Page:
Angel Collinson and Hadley Hammer hanging out at the top of the tram at Jackson Hole Mountain Resort.
REI says it wants to make 2017 a landmark for gender equality in the outdoors
This morning, REI President and CEO Jerry Stritzke published an article on the site’s blog saying, “I’m writing to you today because we believe the outdoors is—and should always be—the world’s largest level playing field.”
Stritzke went on to say that if we take an honest look at the majority of stories we tell about people in the outdoors, the celebrated heroes always seem to be men. He writes, “We are not championing women and men equally.” (A-f-ing-men!)
So, the Co-op commissioned a national study that showed some aspects of the outdoor space we have all speculated to be true.
Hadley Hammer sending a massive cliff in the Jackson backcountry.
It showed that, yes, so many women—73% to be exact—love the outdoors and find it liberating. But it also showed that 63% of women say they cannot think of an outdoor female role model. As a woman who has lived and worked in the outdoor industry and has so many female role models, this is so damn sad. I have access to so many rad women because I work at TGR and live in Jackson, Wyoming, where the Tetons bring all of the badass ladies. But a woman who wants to get into climbing but lives in Phoenix doesn't have that luxury.
Also, 6 of 10 women who took the study said that men’s interests are taken more seriously than women’s. Those are some serious numbers.
(REI surveyed over 2,000 women for the study.)
So to combat this, REI has launched a public effort called Force of Nature. “It is a disruption of the status quo,” writes Stritzke. “It claims the outdoors as a place to opt out of cultural pressures to conform—the “supposed-tos” and “shoulds” that underpin outdated stereotypes—especially for women. To create real change right now we are putting women—of all ages, races, sizes, gender expressions—front and center in all we do.”
So here’s the plan; here’s how REI—a company founded by and dedicated to women—is going to fix the problem.
1. Changing the Narrative
Angel Collinson is stoked at the end of a run.
We’re putting women first for the rest of the year. We’re starting with the stories we tell. In May, we’re partnering with Outside magazine on their first-ever all-women’s issue, and in the fall, we’re hosting a film festival focused on women in the outdoors.
Look for stories about women adventurers, makers and rule breakers in our marketing, social media content and on the Co-op Journal.
2. Creating Community
Hadley Hammer is pumped for a big pow day.
You’re looking for a crew. On May 6, we’re kicking off more than 1,000 events designed to get women outside. We’re also offering hundreds of REI Outdoor School classes, 19 new REI Adventures trips and three REI Outessa retreats—immersive, three-day outdoor adventures that connect the outdoor community—all designed for women and girls.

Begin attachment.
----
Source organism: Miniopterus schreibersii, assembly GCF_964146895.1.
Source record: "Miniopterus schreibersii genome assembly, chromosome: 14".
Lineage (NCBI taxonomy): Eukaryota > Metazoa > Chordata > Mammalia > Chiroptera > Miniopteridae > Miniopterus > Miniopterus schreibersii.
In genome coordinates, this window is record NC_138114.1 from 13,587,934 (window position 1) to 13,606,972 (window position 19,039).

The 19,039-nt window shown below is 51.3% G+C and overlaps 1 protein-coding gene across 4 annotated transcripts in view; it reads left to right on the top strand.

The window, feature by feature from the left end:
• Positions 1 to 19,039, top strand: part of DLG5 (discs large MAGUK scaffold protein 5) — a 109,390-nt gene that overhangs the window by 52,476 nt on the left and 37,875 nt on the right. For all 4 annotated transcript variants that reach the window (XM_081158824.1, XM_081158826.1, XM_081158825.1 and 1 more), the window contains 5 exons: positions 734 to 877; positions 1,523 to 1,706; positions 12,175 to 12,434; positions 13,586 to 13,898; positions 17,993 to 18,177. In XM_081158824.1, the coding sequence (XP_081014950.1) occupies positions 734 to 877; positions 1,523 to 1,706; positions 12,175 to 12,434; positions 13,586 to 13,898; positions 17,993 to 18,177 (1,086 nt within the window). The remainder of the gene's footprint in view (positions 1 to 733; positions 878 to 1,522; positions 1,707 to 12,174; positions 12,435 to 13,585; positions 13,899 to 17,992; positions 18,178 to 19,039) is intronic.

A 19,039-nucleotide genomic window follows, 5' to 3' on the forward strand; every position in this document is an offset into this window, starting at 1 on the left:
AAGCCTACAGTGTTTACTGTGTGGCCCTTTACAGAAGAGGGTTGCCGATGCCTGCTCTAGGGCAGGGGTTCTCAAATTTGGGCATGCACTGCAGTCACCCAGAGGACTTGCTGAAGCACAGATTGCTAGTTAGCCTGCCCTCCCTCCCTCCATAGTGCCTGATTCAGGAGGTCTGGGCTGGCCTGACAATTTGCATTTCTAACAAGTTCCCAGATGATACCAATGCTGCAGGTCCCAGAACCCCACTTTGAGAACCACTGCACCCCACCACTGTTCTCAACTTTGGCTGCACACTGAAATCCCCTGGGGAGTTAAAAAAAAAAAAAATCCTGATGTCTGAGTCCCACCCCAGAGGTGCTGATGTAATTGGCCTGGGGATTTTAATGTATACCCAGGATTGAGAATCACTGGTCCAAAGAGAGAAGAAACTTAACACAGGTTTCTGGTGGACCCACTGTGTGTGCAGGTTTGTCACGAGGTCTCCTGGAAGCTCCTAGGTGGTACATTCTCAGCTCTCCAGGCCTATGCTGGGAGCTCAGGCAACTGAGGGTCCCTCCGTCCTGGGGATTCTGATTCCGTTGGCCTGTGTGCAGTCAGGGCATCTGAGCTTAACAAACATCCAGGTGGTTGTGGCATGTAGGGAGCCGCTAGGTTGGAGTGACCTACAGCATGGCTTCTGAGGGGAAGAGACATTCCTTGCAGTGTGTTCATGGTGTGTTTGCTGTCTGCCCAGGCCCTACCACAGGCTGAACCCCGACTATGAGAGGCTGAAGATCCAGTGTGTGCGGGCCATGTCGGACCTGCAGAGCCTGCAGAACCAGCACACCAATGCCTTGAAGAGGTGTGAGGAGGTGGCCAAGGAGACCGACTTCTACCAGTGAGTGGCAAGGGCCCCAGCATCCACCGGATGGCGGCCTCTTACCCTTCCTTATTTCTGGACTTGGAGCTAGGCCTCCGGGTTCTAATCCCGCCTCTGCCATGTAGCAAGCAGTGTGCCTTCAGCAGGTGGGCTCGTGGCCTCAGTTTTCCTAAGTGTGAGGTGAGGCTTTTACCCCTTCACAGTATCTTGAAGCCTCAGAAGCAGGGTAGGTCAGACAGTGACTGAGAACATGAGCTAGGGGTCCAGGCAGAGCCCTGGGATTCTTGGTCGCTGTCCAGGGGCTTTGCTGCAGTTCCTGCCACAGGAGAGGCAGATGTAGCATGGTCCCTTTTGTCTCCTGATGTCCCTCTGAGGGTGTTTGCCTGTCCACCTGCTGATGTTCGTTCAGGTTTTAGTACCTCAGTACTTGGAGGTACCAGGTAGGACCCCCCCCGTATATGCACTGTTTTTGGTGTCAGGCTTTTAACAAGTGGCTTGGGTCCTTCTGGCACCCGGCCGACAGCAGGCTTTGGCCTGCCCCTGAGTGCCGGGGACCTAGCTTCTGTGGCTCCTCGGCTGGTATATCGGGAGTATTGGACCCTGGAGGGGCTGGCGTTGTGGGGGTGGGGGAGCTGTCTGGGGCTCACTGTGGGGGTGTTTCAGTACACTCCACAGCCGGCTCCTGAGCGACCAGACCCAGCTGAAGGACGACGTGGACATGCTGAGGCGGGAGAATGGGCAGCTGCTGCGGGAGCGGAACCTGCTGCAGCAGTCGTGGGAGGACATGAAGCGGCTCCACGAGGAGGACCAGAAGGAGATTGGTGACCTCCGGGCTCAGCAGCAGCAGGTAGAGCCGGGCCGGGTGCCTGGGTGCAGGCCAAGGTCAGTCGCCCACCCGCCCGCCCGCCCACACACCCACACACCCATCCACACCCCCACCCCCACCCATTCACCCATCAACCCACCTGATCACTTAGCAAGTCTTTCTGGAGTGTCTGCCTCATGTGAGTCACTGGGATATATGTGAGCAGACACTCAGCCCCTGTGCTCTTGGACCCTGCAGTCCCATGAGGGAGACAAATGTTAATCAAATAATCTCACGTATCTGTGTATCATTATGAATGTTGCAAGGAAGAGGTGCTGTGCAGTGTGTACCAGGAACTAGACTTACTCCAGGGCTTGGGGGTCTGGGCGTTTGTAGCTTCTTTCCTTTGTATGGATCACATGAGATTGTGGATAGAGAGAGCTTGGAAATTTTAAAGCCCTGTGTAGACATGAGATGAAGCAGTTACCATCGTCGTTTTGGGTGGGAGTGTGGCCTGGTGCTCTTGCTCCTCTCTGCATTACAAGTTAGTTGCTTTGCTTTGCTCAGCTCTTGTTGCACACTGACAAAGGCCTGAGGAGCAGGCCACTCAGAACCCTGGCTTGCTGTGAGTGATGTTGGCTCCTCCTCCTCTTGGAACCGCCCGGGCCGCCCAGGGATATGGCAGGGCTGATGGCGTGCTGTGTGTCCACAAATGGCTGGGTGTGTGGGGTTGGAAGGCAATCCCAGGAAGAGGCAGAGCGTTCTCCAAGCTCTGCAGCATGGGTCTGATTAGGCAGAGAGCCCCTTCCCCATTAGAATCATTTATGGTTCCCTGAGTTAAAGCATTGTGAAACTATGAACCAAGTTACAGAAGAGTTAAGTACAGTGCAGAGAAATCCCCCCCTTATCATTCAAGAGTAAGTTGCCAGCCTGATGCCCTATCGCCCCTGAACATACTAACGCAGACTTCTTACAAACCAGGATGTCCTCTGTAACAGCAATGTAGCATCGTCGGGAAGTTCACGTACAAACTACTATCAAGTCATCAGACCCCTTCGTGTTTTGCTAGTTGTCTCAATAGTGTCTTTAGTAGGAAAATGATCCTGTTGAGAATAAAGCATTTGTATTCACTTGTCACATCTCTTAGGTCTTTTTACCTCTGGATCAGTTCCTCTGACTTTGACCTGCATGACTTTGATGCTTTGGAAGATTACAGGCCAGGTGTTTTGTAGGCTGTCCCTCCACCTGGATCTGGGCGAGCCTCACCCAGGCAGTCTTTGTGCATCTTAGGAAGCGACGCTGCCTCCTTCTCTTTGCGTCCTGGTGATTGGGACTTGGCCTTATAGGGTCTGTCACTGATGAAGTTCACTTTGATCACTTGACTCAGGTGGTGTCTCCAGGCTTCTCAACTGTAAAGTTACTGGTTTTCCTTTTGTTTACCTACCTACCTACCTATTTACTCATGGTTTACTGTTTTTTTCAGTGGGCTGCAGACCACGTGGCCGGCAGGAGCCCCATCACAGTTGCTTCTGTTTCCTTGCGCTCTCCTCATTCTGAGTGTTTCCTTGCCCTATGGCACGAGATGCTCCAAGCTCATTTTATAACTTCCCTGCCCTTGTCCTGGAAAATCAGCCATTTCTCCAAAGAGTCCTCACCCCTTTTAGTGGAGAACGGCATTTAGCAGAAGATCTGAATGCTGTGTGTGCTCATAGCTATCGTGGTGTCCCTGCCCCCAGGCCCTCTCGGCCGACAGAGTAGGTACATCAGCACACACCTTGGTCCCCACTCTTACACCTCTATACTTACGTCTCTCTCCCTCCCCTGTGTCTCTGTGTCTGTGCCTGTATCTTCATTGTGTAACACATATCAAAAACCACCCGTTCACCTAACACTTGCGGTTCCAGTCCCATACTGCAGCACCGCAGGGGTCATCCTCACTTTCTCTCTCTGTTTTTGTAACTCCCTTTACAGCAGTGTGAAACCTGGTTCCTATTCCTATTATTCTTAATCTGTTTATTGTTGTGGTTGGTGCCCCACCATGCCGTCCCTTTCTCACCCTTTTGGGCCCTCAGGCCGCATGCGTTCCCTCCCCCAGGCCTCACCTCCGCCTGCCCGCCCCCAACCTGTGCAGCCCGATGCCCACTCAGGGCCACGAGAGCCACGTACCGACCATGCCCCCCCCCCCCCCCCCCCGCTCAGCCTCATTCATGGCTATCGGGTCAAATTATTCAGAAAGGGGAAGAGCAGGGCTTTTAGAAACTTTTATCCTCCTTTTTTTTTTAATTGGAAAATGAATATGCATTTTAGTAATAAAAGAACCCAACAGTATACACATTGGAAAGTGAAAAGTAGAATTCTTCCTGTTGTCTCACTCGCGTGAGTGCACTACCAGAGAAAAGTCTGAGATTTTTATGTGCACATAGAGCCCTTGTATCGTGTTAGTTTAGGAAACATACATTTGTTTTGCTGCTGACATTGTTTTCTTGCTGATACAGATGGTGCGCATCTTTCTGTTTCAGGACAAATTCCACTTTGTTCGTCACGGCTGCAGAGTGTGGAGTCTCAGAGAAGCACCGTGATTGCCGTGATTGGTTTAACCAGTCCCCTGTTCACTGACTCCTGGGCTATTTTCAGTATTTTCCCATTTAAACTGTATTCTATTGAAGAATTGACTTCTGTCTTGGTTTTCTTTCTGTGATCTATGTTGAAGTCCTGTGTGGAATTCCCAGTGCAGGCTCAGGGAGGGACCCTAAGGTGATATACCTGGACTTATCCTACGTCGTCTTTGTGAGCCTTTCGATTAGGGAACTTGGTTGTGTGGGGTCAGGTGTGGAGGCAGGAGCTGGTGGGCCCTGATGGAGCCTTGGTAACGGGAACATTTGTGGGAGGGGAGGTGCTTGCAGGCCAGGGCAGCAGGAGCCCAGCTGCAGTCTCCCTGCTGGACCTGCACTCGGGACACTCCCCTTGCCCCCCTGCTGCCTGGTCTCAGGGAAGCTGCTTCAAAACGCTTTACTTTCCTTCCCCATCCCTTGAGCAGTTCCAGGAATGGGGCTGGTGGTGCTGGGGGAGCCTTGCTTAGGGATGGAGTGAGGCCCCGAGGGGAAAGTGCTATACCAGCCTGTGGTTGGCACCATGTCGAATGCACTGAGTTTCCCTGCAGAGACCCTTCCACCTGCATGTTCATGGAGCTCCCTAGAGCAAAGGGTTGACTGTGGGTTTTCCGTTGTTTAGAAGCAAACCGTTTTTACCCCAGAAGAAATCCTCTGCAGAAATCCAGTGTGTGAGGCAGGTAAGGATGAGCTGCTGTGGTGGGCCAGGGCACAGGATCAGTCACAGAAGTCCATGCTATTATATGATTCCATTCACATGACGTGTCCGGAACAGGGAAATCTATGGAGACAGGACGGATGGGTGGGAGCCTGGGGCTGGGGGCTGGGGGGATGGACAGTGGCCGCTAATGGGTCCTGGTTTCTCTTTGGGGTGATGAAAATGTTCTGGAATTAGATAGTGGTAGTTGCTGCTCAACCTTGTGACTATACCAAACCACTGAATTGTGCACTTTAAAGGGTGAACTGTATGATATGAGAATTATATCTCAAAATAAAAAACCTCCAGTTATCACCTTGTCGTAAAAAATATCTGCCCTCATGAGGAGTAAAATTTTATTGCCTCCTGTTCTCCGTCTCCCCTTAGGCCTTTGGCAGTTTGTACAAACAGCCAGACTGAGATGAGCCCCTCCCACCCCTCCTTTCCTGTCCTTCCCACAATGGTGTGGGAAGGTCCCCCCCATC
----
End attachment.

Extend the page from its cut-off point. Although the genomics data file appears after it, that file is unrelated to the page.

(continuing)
3. Closing the Gear Gaps
Angel Collinson pushes her gear to the limits in Alaska.
We hear you. Through the years, gear designed for women has improved, but there is still a gap between the quality of men’s and women’s gear. We are partnering with brands to increase focus on building world-class gear designed for women. We’re also working hard inside our own co-op brands and with vendors to offer expanded extended sizing options.
4. Investing in Communities
Dash Longe and Angel Collinson know all about what it means to be a part of a community.
We can’t do it alone. That’s why we’re committing $1 million to support community organizations that are already doing great work to create opportunities for women and girls in the outdoors. Roughly $500,000 will support organizations like Camber Outdoors, GirlTrek and the YMCA’s BOLD/GOLD initiative. In May, we’ll be launching a new $500,000 “Force of Nature” fund, available through an open-call submission process, for organizations that join us in our commitment to make outdoors the world’s largest level playing field.
Today is a milestone in our decades-long journey creating access to life outdoors for all.
Caroline Gleich has been a fixture in the backcountry skiing and ski mountaineering world for the last five years (at least). She started out shooting epic powder shots with legendary photographers Lee Cohen and Jay Beyer at Alta and eventually found that she was interested in bigger mountains and bigger lines. Gleich is notoriously goal-oriented and she managed to show the outdoor community, through her actions alone, that a Utah pow skier could become an accomplished ski mountaineer. She
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